Pataki gave the impression that nothing would please him more than to personally dispatch Ghailani: you know someone believes we should torture enemies when they make waterboarding sound like being caught in a lawn sprinkler, and when one of their favorite phrases is "enhanced interrogation techniques." Throughout the debate, Pataki interrupted Turley and refused to relinquish the microphone, wrinkled his nose, shook his head "no," and otherwise behaved like the losing party on Judge Judy. Why would a man who condones, who supports, who encourages torture think he should observe any debating rules -- like letting the other party speak -- or feel he needs to display good manners? Obviously, liberal legal scholars like Turley shouldn't be respected (perhaps, Governor, he should be tortured).
As a society, we decided to take a different route from torture and individual and mob retaliation and violence. But, it turns out, civilization is a thin, easily stripped-away veneer - although thinner for some than others.
Columbia should be ashamed to have granted Pataki a law degree.
And, finally, there's Sarah Palin. Now I realize all of us liberal writers have been ganging up on Palin since John McCain unexpectedly plucked her from the Alaskan governorship to run for VP, and then she turned out to be more popular than he ever was among Republicans. But she has had a resurgence behind enemy lines lately -- leaving a good impression in an interview with Barbara Walters and appearing on the cover of a positive cover story in Sunday's New York Times Magazine. She is doing the media rounds around the appearance of her second book: America By Heart: Reflections on Family, Faith and Flag.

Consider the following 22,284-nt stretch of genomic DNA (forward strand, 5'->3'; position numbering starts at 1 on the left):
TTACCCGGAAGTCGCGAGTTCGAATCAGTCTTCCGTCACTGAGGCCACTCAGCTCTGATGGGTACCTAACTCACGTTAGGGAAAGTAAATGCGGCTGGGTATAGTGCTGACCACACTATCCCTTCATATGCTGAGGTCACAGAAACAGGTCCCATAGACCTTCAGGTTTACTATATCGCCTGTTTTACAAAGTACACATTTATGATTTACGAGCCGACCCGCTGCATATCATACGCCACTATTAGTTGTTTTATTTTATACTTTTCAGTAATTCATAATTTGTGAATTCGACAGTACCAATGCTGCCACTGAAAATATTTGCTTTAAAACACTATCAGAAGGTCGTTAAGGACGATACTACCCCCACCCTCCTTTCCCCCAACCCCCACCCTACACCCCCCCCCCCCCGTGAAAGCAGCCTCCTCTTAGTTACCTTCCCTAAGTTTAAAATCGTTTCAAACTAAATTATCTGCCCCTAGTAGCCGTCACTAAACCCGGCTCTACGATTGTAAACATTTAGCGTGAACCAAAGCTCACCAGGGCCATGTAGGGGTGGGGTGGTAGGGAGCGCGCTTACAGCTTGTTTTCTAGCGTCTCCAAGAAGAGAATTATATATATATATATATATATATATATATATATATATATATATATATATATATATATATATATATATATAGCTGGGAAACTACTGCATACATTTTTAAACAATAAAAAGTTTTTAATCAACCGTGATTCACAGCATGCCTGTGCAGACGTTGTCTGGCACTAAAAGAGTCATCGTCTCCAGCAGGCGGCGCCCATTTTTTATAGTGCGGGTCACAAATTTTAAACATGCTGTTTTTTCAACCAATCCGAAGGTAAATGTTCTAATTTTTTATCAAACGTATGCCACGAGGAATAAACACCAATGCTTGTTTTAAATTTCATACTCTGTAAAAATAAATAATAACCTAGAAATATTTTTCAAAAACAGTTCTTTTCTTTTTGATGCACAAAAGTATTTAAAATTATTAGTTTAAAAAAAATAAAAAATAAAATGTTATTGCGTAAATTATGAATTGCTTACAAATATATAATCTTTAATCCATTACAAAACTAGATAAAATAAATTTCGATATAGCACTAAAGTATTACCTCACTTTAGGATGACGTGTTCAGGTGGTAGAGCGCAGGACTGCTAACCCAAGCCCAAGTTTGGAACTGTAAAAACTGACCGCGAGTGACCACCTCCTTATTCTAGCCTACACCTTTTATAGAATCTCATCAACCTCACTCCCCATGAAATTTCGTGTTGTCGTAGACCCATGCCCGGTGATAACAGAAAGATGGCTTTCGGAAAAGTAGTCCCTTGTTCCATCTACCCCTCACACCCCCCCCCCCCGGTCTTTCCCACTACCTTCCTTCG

But the part of her book which has received the most attention thus far is her continued attacks on President Barack Obama and First Lady Michelle Obama. Not for Obama's actions as President since he defeated McCain and Palin. No, she returns to the main Fox News campaign attack lines of the likes of Sean Hannity - the Obamas don't love America sufficiently. In doing so, she references for the millionth time a careless comment Michelle Obama made during the campaign: "For the first time in my adult lifetime, I am really proud of my country." Palin reckons their lack of allegiance to America was unsurprising since "both of them spent almost two decades in the pews of the Reverend Jeremiah Wright's church listening to his rants against America and white people." White people.
Although Palin speaks throughout her book about the saving graces of Christianity, she is certainly not one to forgive and forget. Nor has the passage of time, or the apparent willingness of a majority of Americans to overlook -- or forgive -- these accusations, as demonstrated by their electing Mr. Obama president, cooled her ardor in attacking the Obamas. And she is certainly not going to be held back by respect for the President and First Lady of our country, even if it's the holiday season, when we all look to see the positives in other people, to minimize differences between us and our opponents, and to respect those elected to lead us.
Yessiree, we're all sure to be on our best behavior during this festive season!